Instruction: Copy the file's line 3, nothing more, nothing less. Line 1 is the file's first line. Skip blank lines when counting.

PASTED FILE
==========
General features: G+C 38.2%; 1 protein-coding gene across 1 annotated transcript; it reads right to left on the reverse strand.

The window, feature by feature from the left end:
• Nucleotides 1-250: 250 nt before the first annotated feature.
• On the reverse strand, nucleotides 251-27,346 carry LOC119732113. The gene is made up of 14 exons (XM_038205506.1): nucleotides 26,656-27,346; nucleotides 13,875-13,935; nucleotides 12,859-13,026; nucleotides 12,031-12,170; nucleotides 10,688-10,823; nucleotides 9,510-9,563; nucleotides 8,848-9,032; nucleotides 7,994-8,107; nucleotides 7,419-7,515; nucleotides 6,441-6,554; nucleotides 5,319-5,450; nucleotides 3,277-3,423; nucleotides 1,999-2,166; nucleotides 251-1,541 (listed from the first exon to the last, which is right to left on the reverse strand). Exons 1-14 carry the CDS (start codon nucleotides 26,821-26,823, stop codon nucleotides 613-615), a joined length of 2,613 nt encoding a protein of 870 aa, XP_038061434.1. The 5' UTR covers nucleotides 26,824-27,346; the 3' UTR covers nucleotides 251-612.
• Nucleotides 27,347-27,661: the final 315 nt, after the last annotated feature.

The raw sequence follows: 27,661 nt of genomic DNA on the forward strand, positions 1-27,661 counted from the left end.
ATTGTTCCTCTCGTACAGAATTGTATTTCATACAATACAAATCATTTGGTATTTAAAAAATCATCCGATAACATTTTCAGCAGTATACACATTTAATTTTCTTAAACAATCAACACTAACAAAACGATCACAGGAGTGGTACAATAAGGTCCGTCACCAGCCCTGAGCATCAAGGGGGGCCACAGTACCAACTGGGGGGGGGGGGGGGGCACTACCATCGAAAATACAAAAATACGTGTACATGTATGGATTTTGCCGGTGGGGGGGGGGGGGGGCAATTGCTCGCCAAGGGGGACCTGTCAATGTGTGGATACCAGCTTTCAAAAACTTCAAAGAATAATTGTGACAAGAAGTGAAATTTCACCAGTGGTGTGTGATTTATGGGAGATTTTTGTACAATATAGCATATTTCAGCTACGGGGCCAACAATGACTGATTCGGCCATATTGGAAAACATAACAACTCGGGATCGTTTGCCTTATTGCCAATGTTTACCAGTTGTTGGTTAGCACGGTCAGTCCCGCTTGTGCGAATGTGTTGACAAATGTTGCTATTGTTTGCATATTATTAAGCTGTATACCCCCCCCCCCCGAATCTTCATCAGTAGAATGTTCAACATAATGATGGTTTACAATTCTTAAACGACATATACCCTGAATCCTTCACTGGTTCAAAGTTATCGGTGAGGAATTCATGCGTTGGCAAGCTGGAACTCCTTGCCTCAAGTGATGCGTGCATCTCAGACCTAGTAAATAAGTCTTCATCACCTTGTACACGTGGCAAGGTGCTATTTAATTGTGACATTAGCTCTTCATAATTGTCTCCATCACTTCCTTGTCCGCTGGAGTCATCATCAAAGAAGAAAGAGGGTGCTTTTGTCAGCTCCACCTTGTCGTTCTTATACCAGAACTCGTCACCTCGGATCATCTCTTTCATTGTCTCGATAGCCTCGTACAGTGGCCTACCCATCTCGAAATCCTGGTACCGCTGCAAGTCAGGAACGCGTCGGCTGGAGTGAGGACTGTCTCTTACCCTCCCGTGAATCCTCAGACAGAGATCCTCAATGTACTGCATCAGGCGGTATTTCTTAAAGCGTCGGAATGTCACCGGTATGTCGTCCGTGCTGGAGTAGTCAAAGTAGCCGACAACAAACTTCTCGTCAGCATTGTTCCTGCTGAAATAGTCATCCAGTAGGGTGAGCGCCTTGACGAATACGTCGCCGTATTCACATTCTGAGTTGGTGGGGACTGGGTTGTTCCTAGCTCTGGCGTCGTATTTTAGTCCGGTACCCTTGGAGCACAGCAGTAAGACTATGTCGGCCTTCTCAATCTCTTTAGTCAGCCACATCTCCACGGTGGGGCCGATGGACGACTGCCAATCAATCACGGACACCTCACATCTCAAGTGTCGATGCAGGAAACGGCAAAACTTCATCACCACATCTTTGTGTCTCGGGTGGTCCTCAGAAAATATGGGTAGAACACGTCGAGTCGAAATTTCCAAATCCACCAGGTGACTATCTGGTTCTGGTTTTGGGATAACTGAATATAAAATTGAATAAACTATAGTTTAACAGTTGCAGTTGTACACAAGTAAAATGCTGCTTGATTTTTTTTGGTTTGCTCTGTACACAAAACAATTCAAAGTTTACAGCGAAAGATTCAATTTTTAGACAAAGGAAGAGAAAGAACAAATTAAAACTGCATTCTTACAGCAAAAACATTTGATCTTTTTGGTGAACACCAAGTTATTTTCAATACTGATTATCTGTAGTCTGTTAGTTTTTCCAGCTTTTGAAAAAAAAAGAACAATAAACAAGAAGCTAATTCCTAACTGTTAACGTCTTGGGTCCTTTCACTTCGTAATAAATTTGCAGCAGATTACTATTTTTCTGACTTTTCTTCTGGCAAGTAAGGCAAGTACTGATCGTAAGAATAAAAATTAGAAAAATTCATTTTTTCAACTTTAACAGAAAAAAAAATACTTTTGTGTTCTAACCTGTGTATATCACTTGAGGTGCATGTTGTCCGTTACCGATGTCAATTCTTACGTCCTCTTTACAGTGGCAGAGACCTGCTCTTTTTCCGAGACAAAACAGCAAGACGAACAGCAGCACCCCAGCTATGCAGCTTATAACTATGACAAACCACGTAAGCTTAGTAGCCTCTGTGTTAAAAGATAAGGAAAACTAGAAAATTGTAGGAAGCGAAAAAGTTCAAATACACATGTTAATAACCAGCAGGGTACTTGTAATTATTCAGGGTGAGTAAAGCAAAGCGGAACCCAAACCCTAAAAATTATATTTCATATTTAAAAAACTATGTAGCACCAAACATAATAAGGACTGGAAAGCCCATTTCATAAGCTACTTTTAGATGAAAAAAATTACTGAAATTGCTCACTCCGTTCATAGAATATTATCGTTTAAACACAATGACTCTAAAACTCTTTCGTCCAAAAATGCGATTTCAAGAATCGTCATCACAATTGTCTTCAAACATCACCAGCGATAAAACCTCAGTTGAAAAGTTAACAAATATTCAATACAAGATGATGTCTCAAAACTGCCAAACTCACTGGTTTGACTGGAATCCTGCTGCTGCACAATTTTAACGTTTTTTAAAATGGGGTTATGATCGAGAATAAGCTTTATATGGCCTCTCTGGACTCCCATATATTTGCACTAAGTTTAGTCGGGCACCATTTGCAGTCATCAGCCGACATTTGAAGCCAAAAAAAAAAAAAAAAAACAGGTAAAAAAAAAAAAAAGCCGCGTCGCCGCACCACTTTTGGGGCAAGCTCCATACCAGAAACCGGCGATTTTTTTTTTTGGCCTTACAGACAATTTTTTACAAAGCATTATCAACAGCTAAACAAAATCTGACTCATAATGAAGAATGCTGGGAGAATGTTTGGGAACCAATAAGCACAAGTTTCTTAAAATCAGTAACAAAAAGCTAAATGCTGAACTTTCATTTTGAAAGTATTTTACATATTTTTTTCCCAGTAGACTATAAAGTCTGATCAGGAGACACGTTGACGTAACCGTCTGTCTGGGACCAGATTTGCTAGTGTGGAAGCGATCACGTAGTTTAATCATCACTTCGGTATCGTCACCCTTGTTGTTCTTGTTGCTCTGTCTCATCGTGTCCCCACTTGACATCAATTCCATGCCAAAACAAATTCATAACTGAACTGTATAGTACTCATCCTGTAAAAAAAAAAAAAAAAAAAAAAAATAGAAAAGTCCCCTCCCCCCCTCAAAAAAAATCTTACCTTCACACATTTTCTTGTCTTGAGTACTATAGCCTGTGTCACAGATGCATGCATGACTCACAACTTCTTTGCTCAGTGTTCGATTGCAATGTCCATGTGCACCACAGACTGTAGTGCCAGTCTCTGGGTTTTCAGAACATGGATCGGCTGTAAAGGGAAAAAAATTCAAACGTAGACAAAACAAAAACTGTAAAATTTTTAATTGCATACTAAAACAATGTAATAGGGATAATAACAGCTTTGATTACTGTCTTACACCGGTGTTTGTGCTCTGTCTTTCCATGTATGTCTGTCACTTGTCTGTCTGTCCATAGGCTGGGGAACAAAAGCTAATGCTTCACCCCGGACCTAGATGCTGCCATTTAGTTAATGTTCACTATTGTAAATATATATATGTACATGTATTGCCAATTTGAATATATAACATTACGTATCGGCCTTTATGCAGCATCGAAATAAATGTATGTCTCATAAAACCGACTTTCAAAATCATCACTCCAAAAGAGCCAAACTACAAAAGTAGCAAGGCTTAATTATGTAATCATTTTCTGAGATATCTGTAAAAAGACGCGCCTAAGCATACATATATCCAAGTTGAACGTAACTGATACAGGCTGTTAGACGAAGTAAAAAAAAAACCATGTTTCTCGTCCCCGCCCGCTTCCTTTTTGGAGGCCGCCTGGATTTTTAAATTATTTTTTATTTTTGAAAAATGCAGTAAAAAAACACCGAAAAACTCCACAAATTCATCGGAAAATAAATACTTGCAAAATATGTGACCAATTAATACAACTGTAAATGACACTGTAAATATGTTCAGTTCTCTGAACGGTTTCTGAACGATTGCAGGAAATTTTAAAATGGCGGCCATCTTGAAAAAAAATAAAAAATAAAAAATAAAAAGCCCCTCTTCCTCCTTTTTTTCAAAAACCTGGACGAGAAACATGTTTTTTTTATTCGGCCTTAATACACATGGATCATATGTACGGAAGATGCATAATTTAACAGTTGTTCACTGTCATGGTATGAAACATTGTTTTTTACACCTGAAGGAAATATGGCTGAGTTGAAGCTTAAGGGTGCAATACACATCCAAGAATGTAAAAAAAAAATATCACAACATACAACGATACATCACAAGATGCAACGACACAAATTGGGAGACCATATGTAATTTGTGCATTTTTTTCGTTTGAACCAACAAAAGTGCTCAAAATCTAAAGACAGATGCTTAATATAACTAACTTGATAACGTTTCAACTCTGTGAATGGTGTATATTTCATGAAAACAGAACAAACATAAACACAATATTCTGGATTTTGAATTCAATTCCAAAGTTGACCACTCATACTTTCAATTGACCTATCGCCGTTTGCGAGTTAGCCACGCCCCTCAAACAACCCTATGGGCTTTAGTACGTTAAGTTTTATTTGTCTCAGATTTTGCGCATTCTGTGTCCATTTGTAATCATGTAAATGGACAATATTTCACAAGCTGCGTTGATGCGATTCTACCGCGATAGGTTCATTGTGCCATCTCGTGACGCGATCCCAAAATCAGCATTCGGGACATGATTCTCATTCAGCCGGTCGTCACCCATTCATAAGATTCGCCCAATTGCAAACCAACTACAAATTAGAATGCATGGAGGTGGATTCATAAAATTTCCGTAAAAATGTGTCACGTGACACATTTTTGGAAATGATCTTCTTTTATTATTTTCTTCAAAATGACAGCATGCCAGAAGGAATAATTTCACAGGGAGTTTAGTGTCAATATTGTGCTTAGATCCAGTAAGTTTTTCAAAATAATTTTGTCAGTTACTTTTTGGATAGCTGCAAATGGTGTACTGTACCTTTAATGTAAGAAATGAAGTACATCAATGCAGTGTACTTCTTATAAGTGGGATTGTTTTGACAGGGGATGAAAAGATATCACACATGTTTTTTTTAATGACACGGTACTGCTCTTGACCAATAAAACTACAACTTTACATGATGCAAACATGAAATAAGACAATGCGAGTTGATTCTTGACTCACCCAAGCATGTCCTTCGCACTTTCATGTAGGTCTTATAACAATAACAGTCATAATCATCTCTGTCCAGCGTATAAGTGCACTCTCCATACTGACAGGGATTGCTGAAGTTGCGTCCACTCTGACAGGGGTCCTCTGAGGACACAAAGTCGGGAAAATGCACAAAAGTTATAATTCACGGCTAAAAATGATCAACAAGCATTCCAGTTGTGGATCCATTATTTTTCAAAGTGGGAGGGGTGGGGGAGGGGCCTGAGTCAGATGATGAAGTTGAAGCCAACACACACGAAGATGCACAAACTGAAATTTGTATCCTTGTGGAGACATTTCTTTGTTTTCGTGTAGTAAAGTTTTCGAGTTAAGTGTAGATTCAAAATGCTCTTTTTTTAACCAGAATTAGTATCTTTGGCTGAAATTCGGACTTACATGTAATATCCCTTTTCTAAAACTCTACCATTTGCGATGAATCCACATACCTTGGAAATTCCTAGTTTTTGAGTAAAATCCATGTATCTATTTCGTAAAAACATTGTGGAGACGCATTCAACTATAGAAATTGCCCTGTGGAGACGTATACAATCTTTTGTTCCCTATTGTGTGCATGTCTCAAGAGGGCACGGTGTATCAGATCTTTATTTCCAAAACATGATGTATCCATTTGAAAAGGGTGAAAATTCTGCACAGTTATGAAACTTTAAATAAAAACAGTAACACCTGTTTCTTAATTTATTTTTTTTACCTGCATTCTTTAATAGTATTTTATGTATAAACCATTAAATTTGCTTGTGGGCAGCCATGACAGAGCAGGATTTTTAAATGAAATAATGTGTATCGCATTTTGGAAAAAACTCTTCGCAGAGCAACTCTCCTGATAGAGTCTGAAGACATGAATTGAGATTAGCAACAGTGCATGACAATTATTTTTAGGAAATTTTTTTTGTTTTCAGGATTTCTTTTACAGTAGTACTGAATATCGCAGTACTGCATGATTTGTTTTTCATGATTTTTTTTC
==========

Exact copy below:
• Nucleotides 1-250: 250 nt before the first annotated feature.